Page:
(KYW Newsradio) — All six police officers who here shot in a standoff with a gunman in North Philadelphia on Wednesday are out of the hospital and recovering at home.
One officer, who was hurt in car accident on the way to the scene, is still in the hospital.
In a briefing at police headquarters Thursday morning, Commissioner Richard Ross says he is surprised the suspected shooter, 36-year-old Maurice Hill, is still alive.
He said the scene up at 15th Street and Erie Avenue in the city's Tioga-Nicetown neighborhood, was still active on Thursday morning. Police have not been able to go through the house where the shooter was holed up Wednesday because the tear gas used to flush the suspected gunman out is still in the air.
Two SWAT team members and three civilians were trapped in the house for hours during the standoff. Ross said that, in his press briefings on Wednesday, he didn't want to give away that there were police officers in the house, because he wasn't sure if the gunman knew about it.
Their safety in that moment was Ross' first concern. Ross says that's why he was so close to the scene. Police were afraid the shooter might run upstairs to find them.
The officers and civilians were all released at the same time, transforming the hostage situation into a barricade situation, requiring different tactics. That's when police were able to use tear gas.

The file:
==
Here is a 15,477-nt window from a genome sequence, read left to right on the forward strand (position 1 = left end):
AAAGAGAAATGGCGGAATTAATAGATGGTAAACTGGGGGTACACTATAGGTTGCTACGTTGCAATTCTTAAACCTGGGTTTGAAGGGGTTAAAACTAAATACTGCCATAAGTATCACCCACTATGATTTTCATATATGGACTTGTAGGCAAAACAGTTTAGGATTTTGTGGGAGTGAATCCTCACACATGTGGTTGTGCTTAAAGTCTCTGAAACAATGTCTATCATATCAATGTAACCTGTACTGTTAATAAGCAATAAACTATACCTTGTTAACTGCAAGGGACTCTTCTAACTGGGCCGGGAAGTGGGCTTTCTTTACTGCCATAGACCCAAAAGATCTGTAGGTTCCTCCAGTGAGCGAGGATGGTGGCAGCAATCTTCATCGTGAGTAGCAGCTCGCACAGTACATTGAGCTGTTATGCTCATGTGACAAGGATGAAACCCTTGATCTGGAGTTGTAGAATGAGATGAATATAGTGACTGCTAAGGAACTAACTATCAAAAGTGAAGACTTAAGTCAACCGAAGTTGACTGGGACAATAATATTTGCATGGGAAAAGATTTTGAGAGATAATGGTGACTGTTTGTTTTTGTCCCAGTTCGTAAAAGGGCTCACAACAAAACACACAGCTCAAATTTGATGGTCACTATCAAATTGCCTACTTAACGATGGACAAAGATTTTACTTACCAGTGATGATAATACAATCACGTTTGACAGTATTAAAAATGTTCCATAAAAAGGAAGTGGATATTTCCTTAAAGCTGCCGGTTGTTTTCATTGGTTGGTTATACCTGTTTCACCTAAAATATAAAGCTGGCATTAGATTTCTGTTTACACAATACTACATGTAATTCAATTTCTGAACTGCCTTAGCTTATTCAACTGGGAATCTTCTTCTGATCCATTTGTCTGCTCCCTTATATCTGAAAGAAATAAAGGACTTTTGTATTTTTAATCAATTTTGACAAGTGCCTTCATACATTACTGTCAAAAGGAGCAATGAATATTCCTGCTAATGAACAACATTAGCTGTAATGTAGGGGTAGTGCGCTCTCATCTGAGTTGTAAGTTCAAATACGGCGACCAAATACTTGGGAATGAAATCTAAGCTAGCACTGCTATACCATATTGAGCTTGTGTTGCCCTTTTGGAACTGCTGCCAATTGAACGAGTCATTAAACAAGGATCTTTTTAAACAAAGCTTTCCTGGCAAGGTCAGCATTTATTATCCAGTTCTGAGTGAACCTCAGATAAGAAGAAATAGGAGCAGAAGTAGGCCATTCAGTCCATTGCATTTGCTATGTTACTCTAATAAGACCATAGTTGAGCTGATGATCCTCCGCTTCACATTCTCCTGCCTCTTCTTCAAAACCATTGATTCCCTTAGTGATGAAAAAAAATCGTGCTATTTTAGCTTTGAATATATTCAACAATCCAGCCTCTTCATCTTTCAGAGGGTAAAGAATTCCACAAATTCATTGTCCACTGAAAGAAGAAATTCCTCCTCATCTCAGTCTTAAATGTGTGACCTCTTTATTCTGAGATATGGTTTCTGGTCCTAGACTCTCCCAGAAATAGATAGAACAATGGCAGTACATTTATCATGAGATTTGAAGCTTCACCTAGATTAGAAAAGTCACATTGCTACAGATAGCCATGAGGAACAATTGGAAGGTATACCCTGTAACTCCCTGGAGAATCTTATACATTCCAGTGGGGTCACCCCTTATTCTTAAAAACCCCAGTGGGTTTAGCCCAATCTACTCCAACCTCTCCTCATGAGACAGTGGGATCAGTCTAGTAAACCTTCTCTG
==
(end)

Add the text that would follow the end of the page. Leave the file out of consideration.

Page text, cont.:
It's not normal for a commissioner to be so close to a barricade situation, but Ross said he wanted to make sure the situation came to a peaceful conclusion. He thanked the officers who helped make it happen.
"All those folks who were inside trapped, not one of them was injured. Nobody died, including the suspect. That in and of itself speaks volumes to their dedication, their patience, their tenacity and everything else. I say that I am thankful to them. I thank each and every one of them," he said.
Police are still waiting to search the house to find how many weapons and how much ammunition the gunman had. Ross said he believes a long rifle was used to shoot at police from a lower level of the house.
Negotiating a surrender
Hill's lawyer, Shaka Johnson, helped police get him out. Ross said it was an unconventional move to bring someone into a situation like this.
Johnson says initially he was at home watching the situation unfold on television like everyone else, but when negotiations between Hill and the police weren't getting anywhere, he got involved.
Johnson said Hill called him around 8:30 p.m.
"He was obviously very anxious and concerned, and let me know that he was the person inside the house who needed to be brought out and wanted to come out safely," Johnson said. "He asked me to specifically be here on scene when he came out, because he was certain that my presence would mean that nothing would happen to him."
Johnson was in on a three-way call with Ross and Hill. He described a tense scene. When Johnson got there, wearing a bulletproof vest, he got on a bullhorn.
Then Ross said they deployed tear gas.
Ross says Hill came out of the house with gun in his waistband. Officers approached Hill and took him down. Then Hill got treatment at Temple University Hospital.
Police say Hill has an extensive criminal record and he can expect some very serious charges, including attempted murder.
KYW Newsradio's Mike Dougherty and Tim Jimenez contributed to this report.